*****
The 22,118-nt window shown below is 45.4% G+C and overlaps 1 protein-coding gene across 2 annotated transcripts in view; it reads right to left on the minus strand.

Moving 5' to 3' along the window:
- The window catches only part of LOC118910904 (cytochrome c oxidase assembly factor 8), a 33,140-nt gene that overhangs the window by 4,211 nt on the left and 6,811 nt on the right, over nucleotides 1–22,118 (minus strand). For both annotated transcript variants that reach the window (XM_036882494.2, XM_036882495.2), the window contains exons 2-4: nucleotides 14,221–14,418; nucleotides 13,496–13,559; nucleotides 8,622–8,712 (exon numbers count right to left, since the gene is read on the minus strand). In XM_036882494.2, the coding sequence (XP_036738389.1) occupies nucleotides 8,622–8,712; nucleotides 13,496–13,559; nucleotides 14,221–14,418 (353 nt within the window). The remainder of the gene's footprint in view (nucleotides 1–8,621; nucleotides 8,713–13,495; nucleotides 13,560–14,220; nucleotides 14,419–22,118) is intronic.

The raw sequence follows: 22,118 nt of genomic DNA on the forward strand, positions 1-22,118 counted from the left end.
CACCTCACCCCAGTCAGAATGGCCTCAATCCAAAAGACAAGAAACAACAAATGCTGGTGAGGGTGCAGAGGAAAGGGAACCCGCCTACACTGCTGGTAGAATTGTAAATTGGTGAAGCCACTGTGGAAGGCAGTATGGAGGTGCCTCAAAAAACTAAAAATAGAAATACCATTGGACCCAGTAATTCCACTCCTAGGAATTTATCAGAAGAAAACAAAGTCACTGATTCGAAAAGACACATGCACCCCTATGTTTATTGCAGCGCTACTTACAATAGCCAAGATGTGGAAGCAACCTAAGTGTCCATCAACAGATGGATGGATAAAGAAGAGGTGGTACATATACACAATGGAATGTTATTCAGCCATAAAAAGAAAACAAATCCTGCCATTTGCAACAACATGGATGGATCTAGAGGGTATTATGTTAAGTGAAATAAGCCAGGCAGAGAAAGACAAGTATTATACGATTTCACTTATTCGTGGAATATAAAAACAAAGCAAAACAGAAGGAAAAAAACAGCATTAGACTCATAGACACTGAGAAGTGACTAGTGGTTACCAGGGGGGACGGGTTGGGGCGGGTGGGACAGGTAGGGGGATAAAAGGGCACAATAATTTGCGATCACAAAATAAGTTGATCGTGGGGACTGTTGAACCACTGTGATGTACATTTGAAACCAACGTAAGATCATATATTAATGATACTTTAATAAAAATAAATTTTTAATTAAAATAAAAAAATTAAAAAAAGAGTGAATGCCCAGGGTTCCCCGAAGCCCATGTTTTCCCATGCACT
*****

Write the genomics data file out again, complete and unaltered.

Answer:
The 22,118-nt window shown below is 45.4% G+C and overlaps 1 protein-coding gene across 2 annotated transcripts in view; it reads right to left on the minus strand.

Moving 5' to 3' along the window:
- The window catches only part of LOC118910904 (cytochrome c oxidase assembly factor 8), a 33,140-nt gene that overhangs the window by 4,211 nt on the left and 6,811 nt on the right, over nucleotides 1–22,118 (minus strand). For both annotated transcript variants that reach the window (XM_036882494.2, XM_036882495.2), the window contains exons 2-4: nucleotides 14,221–14,418; nucleotides 13,496–13,559; nucleotides 8,622–8,712 (exon numbers count right to left, since the gene is read on the minus strand). In XM_036882494.2, the coding sequence (XP_036738389.1) occupies nucleotides 8,622–8,712; nucleotides 13,496–13,559; nucleotides 14,221–14,418 (353 nt within the window). The remainder of the gene's footprint in view (nucleotides 1–8,621; nucleotides 8,713–13,495; nucleotides 13,560–14,220; nucleotides 14,419–22,118) is intronic.

The raw sequence follows: 22,118 nt of genomic DNA on the forward strand, positions 1-22,118 counted from the left end.
CACCTCACCCCAGTCAGAATGGCCTCAATCCAAAAGACAAGAAACAACAAATGCTGGTGAGGGTGCAGAGGAAAGGGAACCCGCCTACACTGCTGGTAGAATTGTAAATTGGTGAAGCCACTGTGGAAGGCAGTATGGAGGTGCCTCAAAAAACTAAAAATAGAAATACCATTGGACCCAGTAATTCCACTCCTAGGAATTTATCAGAAGAAAACAAAGTCACTGATTCGAAAAGACACATGCACCCCTATGTTTATTGCAGCGCTACTTACAATAGCCAAGATGTGGAAGCAACCTAAGTGTCCATCAACAGATGGATGGATAAAGAAGAGGTGGTACATATACACAATGGAATGTTATTCAGCCATAAAAAGAAAACAAATCCTGCCATTTGCAACAACATGGATGGATCTAGAGGGTATTATGTTAAGTGAAATAAGCCAGGCAGAGAAAGACAAGTATTATACGATTTCACTTATTCGTGGAATATAAAAACAAAGCAAAACAGAAGGAAAAAAACAGCATTAGACTCATAGACACTGAGAAGTGACTAGTGGTTACCAGGGGGGACGGGTTGGGGCGGGTGGGACAGGTAGGGGGATAAAAGGGCACAATAATTTGCGATCACAAAATAAGTTGATCGTGGGGACTGTTGAACCACTGTGATGTACATTTGAAACCAACGTAAGATCATATATTAATGATACTTTAATAAAAATAAATTTTTAATTAAAATAAAAAAATTAAAAAAAGAGTGAATGCCCAGGGTTCCCCGAAGCCCATGTTTTCCCATGCACT